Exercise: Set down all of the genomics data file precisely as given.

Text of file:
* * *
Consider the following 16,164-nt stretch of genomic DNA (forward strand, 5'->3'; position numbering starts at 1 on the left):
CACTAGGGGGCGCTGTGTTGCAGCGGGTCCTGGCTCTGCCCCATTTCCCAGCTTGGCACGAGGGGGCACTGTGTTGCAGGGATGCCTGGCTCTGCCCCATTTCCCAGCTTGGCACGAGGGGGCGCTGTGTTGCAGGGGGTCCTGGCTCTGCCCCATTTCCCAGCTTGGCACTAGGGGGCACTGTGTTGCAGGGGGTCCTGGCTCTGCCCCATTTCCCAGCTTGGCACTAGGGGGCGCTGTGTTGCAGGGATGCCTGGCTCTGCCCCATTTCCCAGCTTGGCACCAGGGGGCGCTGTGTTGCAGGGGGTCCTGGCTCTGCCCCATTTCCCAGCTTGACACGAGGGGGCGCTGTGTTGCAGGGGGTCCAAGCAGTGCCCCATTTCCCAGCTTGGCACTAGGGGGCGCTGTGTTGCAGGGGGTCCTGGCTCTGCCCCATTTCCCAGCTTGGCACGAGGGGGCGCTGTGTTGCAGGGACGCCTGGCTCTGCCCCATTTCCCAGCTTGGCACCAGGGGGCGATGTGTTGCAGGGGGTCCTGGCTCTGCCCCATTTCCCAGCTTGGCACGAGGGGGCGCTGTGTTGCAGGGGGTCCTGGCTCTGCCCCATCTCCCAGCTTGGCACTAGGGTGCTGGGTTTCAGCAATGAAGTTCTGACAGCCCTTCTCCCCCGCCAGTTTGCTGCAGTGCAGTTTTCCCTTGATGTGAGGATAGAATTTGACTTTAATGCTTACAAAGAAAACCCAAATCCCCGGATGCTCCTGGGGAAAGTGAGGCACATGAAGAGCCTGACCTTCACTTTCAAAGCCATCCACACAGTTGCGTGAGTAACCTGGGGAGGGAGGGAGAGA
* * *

Consider the following 16,164-nt stretch of genomic DNA (forward strand, 5'->3'; position numbering starts at 1 on the left):
CACTAGGGGGCGCTGTGTTGCAGCGGGTCCTGGCTCTGCCCCATTTCCCAGCTTGGCACGAGGGGGCACTGTGTTGCAGGGATGCCTGGCTCTGCCCCATTTCCCAGCTTGGCACGAGGGGGCGCTGTGTTGCAGGGGGTCCTGGCTCTGCCCCATTTCCCAGCTTGGCACTAGGGGGCACTGTGTTGCAGGGGGTCCTGGCTCTGCCCCATTTCCCAGCTTGGCACTAGGGGGCGCTGTGTTGCAGGGATGCCTGGCTCTGCCCCATTTCCCAGCTTGGCACCAGGGGGCGCTGTGTTGCAGGGGGTCCTGGCTCTGCCCCATTTCCCAGCTTGACACGAGGGGGCGCTGTGTTGCAGGGGGTCCAAGCAGTGCCCCATTTCCCAGCTTGGCACTAGGGGGCGCTGTGTTGCAGGGGGTCCTGGCTCTGCCCCATTTCCCAGCTTGGCACGAGGGGGCGCTGTGTTGCAGGGACGCCTGGCTCTGCCCCATTTCCCAGCTTGGCACCAGGGGGCGATGTGTTGCAGGGGGTCCTGGCTCTGCCCCATTTCCCAGCTTGGCACGAGGGGGCGCTGTGTTGCAGGGGGTCCTGGCTCTGCCCCATCTCCCAGCTTGGCACTAGGGTGCTGGGTTTCAGCAATGAAGTTCTGACAGCCCTTCTCCCCCGCCAGTTTGCTGCAGTGCAGTTTTCCCTTGATGTGAGGATAGAATTTGACTTTAATGCTTACAAAGAAAACCCAAATCCCCGGATGCTCCTGGGGAAAGTGAGGCACATGAAGAGCCTGACCTTCACTTTCAAAGCCATCCACACAGTTGCGTGAGTAACCTGGGGAGGGAGGGAGAGA